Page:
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Editor—The Office for National Statistics uses an algorithm to classify neonatal deaths.1It is based on an hierarchical classification of causes to derive a single cause group for each death.2 Cause groups include, in descending order: congenital malformations, antepartum infection, immaturity related conditions, asphyxia/anoxia/trauma, external conditions, infections, other specific conditions, sudden infant deaths, and other unclassified conditions.
In applying the algorithm, we noted a surprisingly high frequency of deaths from malformations of the respiratory system, especially lung hypoplasia. This is one of the most common findings in neonates.3 Most cases are secondary to congenital malformations or pregnancy complications that inhibit lung development.4 As lung hypoplasia is secondary to preterm birth or premature rupture of membranes, it may be preferable to classify an infant death due to prematurity related lung hypoplasia under immaturity related conditions, rather than congenital malformations. We looked at how the reclassification of prematurity related lung hypoplasia deaths under immaturity related conditions, instead of congenital malformations, would affect the current hierarchical classification.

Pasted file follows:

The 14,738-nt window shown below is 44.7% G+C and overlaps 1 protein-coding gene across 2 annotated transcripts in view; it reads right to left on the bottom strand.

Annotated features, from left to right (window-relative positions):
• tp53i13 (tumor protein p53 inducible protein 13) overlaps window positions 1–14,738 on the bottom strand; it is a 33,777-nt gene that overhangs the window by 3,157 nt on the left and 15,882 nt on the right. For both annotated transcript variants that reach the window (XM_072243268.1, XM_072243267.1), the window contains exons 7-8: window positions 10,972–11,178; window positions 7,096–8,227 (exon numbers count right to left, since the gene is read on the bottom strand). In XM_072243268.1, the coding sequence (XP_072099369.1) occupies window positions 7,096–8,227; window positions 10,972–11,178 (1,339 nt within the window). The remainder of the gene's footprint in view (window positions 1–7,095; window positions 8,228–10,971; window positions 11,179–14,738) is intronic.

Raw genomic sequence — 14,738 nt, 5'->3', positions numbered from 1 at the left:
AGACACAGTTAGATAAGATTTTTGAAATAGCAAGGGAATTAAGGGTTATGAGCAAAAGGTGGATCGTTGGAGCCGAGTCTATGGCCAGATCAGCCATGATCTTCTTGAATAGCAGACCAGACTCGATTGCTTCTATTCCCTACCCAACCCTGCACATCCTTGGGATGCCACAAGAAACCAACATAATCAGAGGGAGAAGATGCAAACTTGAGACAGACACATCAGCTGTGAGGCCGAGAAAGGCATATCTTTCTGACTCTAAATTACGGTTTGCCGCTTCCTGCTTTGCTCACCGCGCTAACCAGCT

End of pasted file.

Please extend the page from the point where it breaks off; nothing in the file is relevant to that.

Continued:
A detailed investigation of all 168 neonatal death records in 1993 with a code for lung hypoplasia (ICD 9: 7845) showed that 55 of these cases (32.7%) are secondary to immaturity related conditions (having one of the “immaturity” codes in the hierarchical classification) and have no other congenital malformations; 96 cases appear as secondary to other congenital malformations; and 17 appear as isolated lung hypoplasia or associated with other conditions such as hydrops fetalis. In the Office for National Statistics algorithm the 55 immaturity related cases would be classified as congenital malformation deaths because of the lung hypoplasia 7485 code. The cause groups for 1993 show that the total number of neonatal deaths classified under congenital malformations as the single cause is 1314.1 We conclude that a small percentage—that is, 4.2% or 55 of 1314—should preferably be classified as immaturity related conditions.